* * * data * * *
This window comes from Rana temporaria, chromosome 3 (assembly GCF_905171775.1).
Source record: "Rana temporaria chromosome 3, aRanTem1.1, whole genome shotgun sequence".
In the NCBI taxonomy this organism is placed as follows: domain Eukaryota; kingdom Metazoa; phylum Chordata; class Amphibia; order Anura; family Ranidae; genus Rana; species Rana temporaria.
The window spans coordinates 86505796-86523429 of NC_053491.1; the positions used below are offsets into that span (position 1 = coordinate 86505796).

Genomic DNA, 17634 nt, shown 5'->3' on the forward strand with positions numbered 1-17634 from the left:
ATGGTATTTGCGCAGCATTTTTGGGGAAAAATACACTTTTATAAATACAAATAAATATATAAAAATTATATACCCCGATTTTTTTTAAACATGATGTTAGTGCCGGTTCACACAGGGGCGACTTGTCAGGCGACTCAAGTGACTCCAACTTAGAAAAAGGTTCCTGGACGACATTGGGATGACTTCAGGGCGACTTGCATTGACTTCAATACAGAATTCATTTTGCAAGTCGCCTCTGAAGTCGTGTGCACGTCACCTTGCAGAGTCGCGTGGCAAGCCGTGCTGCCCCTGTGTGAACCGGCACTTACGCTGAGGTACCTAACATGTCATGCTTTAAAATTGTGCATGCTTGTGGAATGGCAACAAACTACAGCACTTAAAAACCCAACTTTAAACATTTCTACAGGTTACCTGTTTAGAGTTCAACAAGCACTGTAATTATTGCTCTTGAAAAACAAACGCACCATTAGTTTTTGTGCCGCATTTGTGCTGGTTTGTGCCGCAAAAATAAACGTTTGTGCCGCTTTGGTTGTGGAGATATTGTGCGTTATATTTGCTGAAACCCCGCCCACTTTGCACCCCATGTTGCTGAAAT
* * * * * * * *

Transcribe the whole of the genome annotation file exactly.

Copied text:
This window comes from Rana temporaria, chromosome 3 (assembly GCF_905171775.1).
Source record: "Rana temporaria chromosome 3, aRanTem1.1, whole genome shotgun sequence".
In the NCBI taxonomy this organism is placed as follows: domain Eukaryota; kingdom Metazoa; phylum Chordata; class Amphibia; order Anura; family Ranidae; genus Rana; species Rana temporaria.
The window spans coordinates 86505796-86523429 of NC_053491.1; the positions used below are offsets into that span (position 1 = coordinate 86505796).

Genomic DNA, 17634 nt, shown 5'->3' on the forward strand with positions numbered 1-17634 from the left:
ATGGTATTTGCGCAGCATTTTTGGGGAAAAATACACTTTTATAAATACAAATAAATATATAAAAATTATATACCCCGATTTTTTTTAAACATGATGTTAGTGCCGGTTCACACAGGGGCGACTTGTCAGGCGACTCAAGTGACTCCAACTTAGAAAAAGGTTCCTGGACGACATTGGGATGACTTCAGGGCGACTTGCATTGACTTCAATACAGAATTCATTTTGCAAGTCGCCTCTGAAGTCGTGTGCACGTCACCTTGCAGAGTCGCGTGGCAAGCCGTGCTGCCCCTGTGTGAACCGGCACTTACGCTGAGGTACCTAACATGTCATGCTTTAAAATTGTGCATGCTTGTGGAATGGCAACAAACTACAGCACTTAAAAACCCAACTTTAAACATTTCTACAGGTTACCTGTTTAGAGTTCAACAAGCACTGTAATTATTGCTCTTGAAAAACAAACGCACCATTAGTTTTTGTGCCGCATTTGTGCTGGTTTGTGCCGCAAAAATAAACGTTTGTGCCGCTTTGGTTGTGGAGATATTGTGCGTTATATTTGCTGAAACCCCGCCCACTTTGCACCCCATGTTGCTGAAAT